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November 2010 Articles
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Issue: November 2010

A Local Piece of American Tradition

Till the End of Time (Independent)
The Whiskey Bent Valley Boys

Grab a straw hat, a pair of overalls and borrow some of grandpappy's old cough medicine. The Whiskey Bent Valley Boys, four guys from just outside Louisville, recently released their debut album and it's full of knee-slappin', foot-tappin' bluegrass.

Till the End of Time, a 12-track mixture of the boys' original tunes and several traditional songs, presents an age-old sonic landscape that draws from the mountains of Kentucky and combines it with a touch of modern drawl.

Renditions of songs like "Big Eyed Rabbit" and "Ain't it a Shame," are sure to keep grandpa interested, while also serving as a way for the boys to acknowledge proudly their musical roots. However, the Whiskey Bent Valley Boys are spit-shine bright on their originals. Things start to get cooking with "At Arms," a track that showcases singer JR's rich vocals and swift ways with his weeping fiddle. The boys seem to place you carefully around a campfire, listening to their detailed accounts of war.

The track is followed by another original, "Old Brown Mule," in which rambling banjo (played by Mason Dixon, who also configured the arrangements for each song), spastic fiddle, as well as the thumping upright bass of Leroy Jones, leave no room for vocals.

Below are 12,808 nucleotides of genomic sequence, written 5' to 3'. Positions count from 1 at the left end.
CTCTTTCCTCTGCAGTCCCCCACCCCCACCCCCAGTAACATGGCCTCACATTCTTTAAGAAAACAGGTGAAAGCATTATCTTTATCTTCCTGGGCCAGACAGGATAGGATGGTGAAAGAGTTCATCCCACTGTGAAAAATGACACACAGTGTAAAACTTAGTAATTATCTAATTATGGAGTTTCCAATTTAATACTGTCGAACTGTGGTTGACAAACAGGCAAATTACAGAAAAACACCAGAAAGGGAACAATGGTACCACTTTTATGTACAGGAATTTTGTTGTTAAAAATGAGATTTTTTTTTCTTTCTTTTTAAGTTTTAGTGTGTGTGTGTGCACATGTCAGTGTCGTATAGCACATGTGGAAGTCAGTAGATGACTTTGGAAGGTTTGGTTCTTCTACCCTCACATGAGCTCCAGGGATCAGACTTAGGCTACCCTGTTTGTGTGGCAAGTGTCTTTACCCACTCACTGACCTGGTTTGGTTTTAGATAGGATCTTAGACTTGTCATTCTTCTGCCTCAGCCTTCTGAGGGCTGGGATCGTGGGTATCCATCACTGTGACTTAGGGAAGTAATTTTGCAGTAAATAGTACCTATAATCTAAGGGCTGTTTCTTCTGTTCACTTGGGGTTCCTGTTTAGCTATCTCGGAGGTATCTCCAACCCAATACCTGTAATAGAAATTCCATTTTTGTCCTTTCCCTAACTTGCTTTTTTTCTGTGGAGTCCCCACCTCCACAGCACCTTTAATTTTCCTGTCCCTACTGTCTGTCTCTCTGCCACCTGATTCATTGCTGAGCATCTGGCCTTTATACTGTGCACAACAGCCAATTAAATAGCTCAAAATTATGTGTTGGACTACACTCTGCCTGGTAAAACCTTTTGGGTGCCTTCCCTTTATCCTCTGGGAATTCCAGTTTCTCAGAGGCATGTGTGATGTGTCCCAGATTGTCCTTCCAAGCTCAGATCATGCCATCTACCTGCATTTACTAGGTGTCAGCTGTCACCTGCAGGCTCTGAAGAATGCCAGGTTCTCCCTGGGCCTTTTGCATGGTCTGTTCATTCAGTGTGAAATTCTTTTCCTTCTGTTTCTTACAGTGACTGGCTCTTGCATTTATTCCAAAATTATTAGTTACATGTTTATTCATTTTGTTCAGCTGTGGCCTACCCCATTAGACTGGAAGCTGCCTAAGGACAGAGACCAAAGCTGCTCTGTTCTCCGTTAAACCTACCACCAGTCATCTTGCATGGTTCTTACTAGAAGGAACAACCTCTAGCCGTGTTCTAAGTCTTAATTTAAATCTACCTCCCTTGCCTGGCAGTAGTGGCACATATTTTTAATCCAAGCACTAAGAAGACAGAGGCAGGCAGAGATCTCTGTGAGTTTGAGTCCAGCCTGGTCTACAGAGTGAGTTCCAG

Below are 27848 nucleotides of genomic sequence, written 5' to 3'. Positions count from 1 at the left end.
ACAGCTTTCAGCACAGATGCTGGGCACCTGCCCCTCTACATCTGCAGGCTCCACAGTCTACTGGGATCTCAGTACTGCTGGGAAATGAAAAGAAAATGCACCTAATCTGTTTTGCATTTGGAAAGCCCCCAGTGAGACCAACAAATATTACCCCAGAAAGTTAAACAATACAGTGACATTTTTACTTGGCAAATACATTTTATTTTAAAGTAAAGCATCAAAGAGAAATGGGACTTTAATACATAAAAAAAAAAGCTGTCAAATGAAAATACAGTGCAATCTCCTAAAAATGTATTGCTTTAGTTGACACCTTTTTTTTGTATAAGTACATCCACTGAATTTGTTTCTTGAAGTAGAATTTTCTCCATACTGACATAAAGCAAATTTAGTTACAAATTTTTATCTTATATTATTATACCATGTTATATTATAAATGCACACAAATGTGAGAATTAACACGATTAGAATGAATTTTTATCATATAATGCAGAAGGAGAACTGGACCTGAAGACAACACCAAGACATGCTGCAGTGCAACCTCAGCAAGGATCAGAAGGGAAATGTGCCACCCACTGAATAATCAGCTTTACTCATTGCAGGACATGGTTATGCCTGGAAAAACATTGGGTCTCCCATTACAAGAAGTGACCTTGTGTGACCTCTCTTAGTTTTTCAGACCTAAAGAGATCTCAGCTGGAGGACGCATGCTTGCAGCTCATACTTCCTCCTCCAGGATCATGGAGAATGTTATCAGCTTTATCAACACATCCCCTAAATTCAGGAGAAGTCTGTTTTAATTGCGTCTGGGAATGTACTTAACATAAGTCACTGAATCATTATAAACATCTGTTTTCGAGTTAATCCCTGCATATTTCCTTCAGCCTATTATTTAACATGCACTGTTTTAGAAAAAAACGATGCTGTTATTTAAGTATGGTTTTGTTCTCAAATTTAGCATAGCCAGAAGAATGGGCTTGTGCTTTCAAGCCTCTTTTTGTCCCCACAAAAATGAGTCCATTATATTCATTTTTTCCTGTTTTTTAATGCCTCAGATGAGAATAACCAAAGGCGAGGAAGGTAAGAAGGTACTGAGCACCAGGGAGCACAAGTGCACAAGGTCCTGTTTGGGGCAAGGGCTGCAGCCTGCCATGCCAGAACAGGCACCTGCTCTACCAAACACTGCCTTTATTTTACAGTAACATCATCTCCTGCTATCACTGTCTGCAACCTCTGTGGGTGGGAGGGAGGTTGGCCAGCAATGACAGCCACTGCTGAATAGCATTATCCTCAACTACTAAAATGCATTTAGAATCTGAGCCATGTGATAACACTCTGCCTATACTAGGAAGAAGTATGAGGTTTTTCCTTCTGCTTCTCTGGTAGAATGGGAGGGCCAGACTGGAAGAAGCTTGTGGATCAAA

Til the End of Time strays off the beaten path with the closer "Mud Bug Blues," a swaying, field-holler, blues track. The boys are able to effectively mix the textures of their bluegrass style and instruments, while mashing it all together with a standard structure rooted deep in the Delta. Mandolin player Johnny Whippermule helps keep the track digging with his Duane Eddy-styled picking.

The Whiskey Bent Valley Boys were able to create a sonically tight album without losing the sincerity and character of their music. Til the End of Time is the culmination of the boys hundreds of live performances over the last couple years. With the help of Ben Townsend in Martinsburg, W.V., they were able to capture a new version of one of America's oldest genres.

Get more over atwhiskeybentvalley.com.

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